Cell-free protein synthesis

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Cell-free protein synthesis (also called in-vitro protein synthesis or abbreviated CFPS), is the production of protein using biological machinery without the use of living cells. The in-vitro protein synthesis environment is not constrained by a cell wall or homeostasis conditions necessary to maintain cell viability. Thus CFPS enables direct access and control of the translation environment which is advantageous for a number of applications including optimization of protein production, optimization of protein complexes, to study protein synthesis, incorporating non-natural amino acids, high-throughput screens, and synthetic biology.[1][2]


Common components of a cell free reaction include a cell extract, an energy source, a supply of amino acids, cofactors such as magnesium, and the DNA with the desired genes. A cell extract is obtained by lysing the cell of interest and centrifuging out the cell walls, DNA genome, and other debris. The remains are the necessary cell machinery including ribosomes, aminoacyl-tRNA synthetases, translation initiation and elongation factors, nucleases, etc.

Two types of DNA can be used in CFPS: plasmids and linear expression templates (LETs). Plasmids are circular, and only made inside cells. LETs can be made much more effectively via PCR , which replicates DNA much faster than raising cells in an incubator. While LETs are easier and faster to make, plasmid yields are usually much higher in CFPS. Because of this, much research today is focused on optimizing CFPS LET yields to approach the yields of CFPS with plasmids.

An energy source is an important part of a cell-free reaction. Usually,a separate mixture containing the needed energy source, along with a supply of amino acids, is added to the extract for the reaction. Common sources are phosphoenol pyruvate, acetyl phosphate, and creatine phosphate.

Advantages and Applications[edit]

CFPS has many advantages over the traditional in-vivo synthesis of proteins. Most notably, a cell free reaction, including extract preparation, usually takes 1 –2 days, whereas in-vivo protein expression may take 1–2 weeks.[3][4]

CFPS is an open reaction. The lack of cell wall allows direct manipulation of the chemical environment. Samples are easily taken, concentrations optimized, and the reaction can be monitored. In contrast, once DNA is inserted into live cells, the reaction cannot be accessed until it is over and the cells are lysed.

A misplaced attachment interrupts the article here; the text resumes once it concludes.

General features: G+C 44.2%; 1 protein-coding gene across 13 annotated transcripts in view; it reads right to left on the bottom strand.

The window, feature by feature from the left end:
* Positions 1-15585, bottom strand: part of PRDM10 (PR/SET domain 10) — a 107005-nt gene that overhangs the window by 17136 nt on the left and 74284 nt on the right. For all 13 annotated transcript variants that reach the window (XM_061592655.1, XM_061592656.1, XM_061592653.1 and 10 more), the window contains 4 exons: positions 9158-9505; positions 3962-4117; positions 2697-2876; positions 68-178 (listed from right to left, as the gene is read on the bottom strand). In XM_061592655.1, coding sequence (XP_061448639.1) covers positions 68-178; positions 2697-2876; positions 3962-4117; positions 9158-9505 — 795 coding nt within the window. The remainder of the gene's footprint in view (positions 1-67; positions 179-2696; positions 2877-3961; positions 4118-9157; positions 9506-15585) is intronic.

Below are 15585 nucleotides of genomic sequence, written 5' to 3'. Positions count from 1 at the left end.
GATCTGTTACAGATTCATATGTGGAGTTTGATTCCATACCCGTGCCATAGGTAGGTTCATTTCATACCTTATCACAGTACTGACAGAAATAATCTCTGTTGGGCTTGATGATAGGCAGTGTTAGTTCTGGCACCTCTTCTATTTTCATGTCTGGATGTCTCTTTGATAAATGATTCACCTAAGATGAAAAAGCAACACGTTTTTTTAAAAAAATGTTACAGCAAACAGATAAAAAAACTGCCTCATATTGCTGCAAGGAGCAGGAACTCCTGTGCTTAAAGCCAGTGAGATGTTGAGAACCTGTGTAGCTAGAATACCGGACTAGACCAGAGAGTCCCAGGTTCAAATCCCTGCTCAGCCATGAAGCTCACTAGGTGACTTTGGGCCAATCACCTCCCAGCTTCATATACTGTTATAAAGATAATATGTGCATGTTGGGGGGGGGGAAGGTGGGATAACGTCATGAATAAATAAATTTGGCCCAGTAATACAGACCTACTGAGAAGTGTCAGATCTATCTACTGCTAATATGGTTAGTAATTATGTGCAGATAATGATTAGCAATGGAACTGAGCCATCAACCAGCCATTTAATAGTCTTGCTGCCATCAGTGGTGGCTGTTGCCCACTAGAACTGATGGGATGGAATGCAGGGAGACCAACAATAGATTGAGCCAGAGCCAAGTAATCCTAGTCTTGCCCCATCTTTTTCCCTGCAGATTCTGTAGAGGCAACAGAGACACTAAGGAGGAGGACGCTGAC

Another advantage to CFPS is the lack of concern for toxicity. Some desired proteins and labeled proteins are toxic to cells when synthesized.[5] Since live cells are not being used,the toxicity of the product protein is not a significant concern.

A major application of CFPS is incorporation of unnatural amino acids into protein structures (see expanded genetic code).The openness of the reaction is ideal for inserting the modified tRNAs and unnatural amino acids required for such a reaction.

Synthetic biology has many other uses and is a bright future in fields such as protein evolution, nanomachines, nucleic acid circuits, and synthesis of virus-like particles for vaccines and drug therapy. (online library)


One challenge associated with CFPS is the degradation of the DNA by endogenous nucleases in the cell extract. This is particularly problematic with LETs. Cells have endonucleases that attack random sites of a DNA strands, however much more common are the exonucleases which attack DNA from the ends. Since plasmids are circular and have no end for the exonucleases to attach to, they are not affected by the latter. LETs however are susceptible to both. Because of this, much research today is focused on optimizing CFPS LET yields to approach the yields of CFPS using plasmids.